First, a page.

In 2010, the Tour was broadcast and/or covered on 121 TV channels, 72 radios, 400 newspapers and press agencies, 54 websites, with 2,050 journalists representing 35 nationalities. Broadcasts today are aired in 188 countries of which 60 transmit live coverage, and the official website hosted 10.5 million unique visitors.
The race is long and intolerably arduous, 3,430 kilometers of downhills, uphills, straightaways and treacherous curves through both the ugliest and most beautiful scenery France has to offer. More than 200 riders compete in several teams, with each team having a dedicated champion who will rely on ‘domestiques’ to make the ride a little less arduous by clearing a path or allowing the main rider to draft. The course is not roped off so fans are on the road as the riders cannonball by at an average 40 miles per hour. That’s average… Downhills can hit 60+ mph, uphills slow to a deadly crawl. There are crashes, such as the one this very morning when a rider hit a fan, went down, and caused such a domino of  collisions and spills that this leg of the race was completely re-written in the last few minutes.
There is scandal, charges and countercharges of doping and cheating. Lance Armstrong, who has retired, is presently under a shadow, his seven victories at the Tour now suspect.  The reigning champ, Spain’s Alberto Contador, has won the tour as well but his achievements are tainted too. In fact, when the Tour is over, Contador will have to await the decision of the Court of Arbitration for Sports. He may well be stripped of titles if the court decides his performances were drug-enhanced.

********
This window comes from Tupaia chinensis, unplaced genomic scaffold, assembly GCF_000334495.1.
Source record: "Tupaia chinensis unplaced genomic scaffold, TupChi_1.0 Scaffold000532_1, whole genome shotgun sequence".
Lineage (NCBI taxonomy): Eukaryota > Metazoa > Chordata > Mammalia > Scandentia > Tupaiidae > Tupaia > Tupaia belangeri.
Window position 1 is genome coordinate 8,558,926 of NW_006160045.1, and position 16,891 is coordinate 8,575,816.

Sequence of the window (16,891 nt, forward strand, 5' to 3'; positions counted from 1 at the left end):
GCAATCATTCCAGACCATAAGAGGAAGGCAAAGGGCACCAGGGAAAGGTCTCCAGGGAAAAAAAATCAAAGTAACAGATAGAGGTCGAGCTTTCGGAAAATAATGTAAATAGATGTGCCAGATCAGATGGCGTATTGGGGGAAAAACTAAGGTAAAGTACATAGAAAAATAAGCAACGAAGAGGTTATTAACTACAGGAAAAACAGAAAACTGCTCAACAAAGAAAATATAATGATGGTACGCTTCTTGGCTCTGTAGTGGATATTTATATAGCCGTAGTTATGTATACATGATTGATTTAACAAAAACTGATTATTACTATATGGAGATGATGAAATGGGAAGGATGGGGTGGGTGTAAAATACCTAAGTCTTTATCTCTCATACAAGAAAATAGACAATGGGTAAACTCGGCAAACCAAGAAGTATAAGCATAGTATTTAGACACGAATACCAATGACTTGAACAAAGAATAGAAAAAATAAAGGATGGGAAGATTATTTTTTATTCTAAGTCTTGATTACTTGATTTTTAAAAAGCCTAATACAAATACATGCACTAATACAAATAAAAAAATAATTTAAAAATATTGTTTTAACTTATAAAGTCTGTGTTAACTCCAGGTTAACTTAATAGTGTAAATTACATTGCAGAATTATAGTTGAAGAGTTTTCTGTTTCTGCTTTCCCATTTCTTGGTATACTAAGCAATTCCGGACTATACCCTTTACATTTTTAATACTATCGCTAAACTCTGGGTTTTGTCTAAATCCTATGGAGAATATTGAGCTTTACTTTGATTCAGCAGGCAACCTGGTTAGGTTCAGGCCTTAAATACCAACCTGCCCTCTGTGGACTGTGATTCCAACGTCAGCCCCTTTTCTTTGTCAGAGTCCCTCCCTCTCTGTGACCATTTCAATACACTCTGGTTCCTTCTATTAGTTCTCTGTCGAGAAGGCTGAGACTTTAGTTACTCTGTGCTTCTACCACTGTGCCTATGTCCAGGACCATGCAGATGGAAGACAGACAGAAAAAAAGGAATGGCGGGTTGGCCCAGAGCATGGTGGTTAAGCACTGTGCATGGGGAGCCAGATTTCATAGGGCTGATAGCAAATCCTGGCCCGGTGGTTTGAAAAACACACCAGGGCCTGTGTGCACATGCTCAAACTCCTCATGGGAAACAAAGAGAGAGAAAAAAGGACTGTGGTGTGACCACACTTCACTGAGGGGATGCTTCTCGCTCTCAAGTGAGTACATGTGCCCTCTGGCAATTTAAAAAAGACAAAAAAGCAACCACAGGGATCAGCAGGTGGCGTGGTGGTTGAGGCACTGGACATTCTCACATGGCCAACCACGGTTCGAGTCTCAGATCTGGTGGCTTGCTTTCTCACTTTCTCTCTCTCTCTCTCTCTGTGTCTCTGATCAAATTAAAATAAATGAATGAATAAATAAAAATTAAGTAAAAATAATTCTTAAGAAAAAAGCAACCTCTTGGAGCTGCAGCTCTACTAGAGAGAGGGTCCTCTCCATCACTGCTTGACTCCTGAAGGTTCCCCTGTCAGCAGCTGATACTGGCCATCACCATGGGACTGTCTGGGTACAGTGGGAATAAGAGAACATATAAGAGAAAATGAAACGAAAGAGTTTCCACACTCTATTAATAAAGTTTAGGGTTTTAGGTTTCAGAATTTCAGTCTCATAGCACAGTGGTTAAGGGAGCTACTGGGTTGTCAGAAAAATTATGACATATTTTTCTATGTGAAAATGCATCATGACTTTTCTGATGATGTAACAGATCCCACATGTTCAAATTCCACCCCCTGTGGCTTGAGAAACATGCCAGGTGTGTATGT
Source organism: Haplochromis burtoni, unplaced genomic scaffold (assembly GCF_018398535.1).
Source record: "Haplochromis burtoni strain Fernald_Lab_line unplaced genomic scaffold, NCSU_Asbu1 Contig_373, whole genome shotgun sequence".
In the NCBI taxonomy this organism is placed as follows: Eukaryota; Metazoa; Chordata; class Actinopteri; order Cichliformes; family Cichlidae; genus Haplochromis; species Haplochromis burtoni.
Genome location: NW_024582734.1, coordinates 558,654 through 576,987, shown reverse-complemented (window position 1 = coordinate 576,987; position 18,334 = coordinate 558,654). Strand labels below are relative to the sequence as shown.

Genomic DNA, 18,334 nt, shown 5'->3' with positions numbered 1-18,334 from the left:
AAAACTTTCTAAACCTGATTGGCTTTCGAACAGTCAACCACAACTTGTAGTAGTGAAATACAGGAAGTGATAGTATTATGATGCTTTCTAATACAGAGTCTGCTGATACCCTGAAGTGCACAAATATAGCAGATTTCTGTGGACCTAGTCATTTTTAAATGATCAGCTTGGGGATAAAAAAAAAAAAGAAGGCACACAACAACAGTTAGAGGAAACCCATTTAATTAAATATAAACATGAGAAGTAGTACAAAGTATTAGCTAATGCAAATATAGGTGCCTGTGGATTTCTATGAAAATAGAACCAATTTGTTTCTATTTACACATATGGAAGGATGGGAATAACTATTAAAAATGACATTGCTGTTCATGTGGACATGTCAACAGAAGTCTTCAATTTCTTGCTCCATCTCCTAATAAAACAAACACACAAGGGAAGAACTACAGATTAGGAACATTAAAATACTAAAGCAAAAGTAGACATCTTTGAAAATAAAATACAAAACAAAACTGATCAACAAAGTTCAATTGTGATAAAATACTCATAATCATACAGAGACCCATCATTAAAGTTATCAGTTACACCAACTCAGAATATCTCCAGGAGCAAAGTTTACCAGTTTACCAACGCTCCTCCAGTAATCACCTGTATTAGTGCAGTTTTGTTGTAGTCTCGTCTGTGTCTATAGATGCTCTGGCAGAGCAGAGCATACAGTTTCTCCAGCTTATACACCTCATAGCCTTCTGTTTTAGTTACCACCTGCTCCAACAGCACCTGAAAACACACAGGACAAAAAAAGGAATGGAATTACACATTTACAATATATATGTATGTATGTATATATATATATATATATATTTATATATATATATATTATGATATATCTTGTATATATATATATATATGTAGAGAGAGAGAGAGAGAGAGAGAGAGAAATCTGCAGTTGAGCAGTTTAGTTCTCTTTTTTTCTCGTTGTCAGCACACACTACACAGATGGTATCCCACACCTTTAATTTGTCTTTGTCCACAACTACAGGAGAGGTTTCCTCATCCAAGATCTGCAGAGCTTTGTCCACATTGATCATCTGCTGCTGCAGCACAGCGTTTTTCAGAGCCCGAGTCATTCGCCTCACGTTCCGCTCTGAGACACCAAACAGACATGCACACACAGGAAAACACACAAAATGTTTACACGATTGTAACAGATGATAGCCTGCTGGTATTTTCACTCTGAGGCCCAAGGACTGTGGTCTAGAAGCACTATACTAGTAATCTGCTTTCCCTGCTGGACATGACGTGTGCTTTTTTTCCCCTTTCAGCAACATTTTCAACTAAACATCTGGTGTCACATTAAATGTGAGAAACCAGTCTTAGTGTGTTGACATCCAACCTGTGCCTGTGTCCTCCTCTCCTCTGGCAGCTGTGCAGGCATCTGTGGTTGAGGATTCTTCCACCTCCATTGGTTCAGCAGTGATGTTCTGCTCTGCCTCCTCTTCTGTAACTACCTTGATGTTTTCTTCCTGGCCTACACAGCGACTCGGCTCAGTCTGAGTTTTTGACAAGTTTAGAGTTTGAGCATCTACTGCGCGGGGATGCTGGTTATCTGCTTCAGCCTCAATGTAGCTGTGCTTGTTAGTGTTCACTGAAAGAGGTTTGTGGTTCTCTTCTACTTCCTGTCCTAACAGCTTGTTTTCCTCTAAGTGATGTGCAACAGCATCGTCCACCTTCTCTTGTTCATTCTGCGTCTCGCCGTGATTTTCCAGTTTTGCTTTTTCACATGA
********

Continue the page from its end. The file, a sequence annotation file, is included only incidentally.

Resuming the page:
According to Time magazine, the first Tour, held in 1903, was a bid by magazine editor Henri Desgranges to boost the circulation of his magazine.  There were 60 riders, and the race was an unmitigated success. It was dangerous as well: racers rode single-speed bicycles through the night on dirt roads. They were likely to be attacked by fans of other teams, and a common ploy was to leave boards studded with nails along the race route to flatten the other guys’ tires. By the 1920s, the race had become seriously competitive, and nicotine and alcohol were used as performance enhancers. In 1967, a British rider died mid-race after taking amphetamines, and drug testing began.
But as all followers of sports know, users are always one step ahead of testers. Even though stage winners are tested daily, the drugging continues and a movement has begun among some fans to embrace a laissez-faire attitude towards blood boosters and other performance enhancing drugs.  
Most fans agree that even the worst disgrace of one or several riders cannot strip the Tour of its aura, and that is because the Tour is perhaps the single most macho and demanding sport now being practiced. Three weeks of almost constant riding over all terrains and in all weathers. Seen in its true light, the tour was and remains the first and foremost display of extreme sports. It is demanding, unforgiving, passionate and more entertaining than almost any other spectacle and it will endure through and even thrive in its own controversy.